The big data era is upon us. Startups, major companies, organizations and governments are all rushing to extract essential insights from big data. Yet in doing so, many have overlooked the potential value of the digital data streams (DDS) that make up big data. These live streams offer innovative opportunities for value creation.
This article from Federico Pigni is the subject of the 27th GEM LAB Executive Summaries.
The digital data stream
From the article
Digital Data Streams : Creating Value from the Real-Time Flox of Big Data
California Management Review – Vol.58, NO. 3, pp. 1 – 21 –
Federico Pigni, Gabriele Piccoli, Richard Watson
Every time you send an email, visit a website, tap an icon on your smartphone, run with a smartwatch or Instagram a picture of your food, you create a digital representation of an event. As technology evolves, the possible sources of DDSs appear to be limitless. To help managers understand the nature of their data, the researchers suggest that DDSs can be described in terms of six basic elements: who, what, when, where, why and how.
Who can be a customer ID number or the RFID on a delivery pallet. What can be a reference number for an item in a store or the fact a ship has docked. When can be a timestamp for a twitter post or a time zone. Where can be an address or precise GPS coordinates. Why can be a birthday gift or vacation plans. How can be a credit card for payment or the status of a flight. By splicing together DDSs, you can rebuild an entire episode and thus extract powerful insights about an event.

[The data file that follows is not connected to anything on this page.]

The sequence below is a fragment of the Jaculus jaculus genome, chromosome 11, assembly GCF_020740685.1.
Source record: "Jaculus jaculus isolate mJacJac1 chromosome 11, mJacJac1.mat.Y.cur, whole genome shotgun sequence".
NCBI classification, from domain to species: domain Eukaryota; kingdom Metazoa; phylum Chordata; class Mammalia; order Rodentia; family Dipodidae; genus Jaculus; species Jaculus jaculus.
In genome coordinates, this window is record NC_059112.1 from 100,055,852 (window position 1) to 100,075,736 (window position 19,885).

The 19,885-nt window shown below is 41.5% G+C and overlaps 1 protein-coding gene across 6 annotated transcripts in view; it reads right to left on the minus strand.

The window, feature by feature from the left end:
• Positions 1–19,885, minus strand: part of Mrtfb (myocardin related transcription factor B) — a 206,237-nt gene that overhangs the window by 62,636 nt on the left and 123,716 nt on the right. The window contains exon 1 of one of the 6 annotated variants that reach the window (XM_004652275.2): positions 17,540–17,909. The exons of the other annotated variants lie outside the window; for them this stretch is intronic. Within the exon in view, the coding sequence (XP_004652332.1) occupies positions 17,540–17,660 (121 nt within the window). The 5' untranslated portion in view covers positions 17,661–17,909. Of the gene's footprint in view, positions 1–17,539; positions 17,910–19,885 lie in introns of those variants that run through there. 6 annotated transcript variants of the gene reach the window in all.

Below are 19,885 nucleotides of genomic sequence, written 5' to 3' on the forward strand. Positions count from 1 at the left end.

Capitalizing on a specific stream
As more DDSs emerge, managers must consider new tactical and strategic opportunities. Of first importance is considering an event's streamability. Can you detect the event? How precisely can you measure it? Can you interpret the stream's content? How much must you invest to make an event streamable?
Once managers have identified a high potential streamable DDS, the researchers highlight two possible tactical moves: using the DDS for immediate action (process-to-actuate) or using it to draw more powerful insights (assimilate-to-analyze). DDSs can also be used strategically to design new value propositions.
Five paths to value creation
Following the analysis of 70 organizations that innovatively capitalize on DDSs, the researchers underline five avenues for potential value creation: (1) generating a new DDS, (2) collecting/repurposing various DDSs to offer aggregation services, (3) leveraging DDSs to provide new services or improve existing ones, (4) optimizing internal operations via DDSs, and (5) enhancing decision-making or improving understanding.
Assessing organizational abilities
Based on previous studies, the researchers suggest organization require four abilities to profit from DDSs (mindset, skillset, dataset and toolset). Mindset refers to the culture, strategy and willingness to develop DDS initiatives. Skillset refers to the ability to use resources to extract value from DDSs. Dataset is the ability to identify DDSs worth pursuing. Toolset is the capacity to use the appropriate technology for a DDS initiative.
- Digital data streams (DDS) provide tactical and strategic opportunities.
- When creating a DDS initiative, companies must consider the event's streamability.
- Tactical opportunities include process-to-actuate and assimilate-to-analyze
- Strategic opportunities include the generation, collection, manipulation and repurposing of DDSs to create or optimize services, improve operations, or revolutionize decision-making.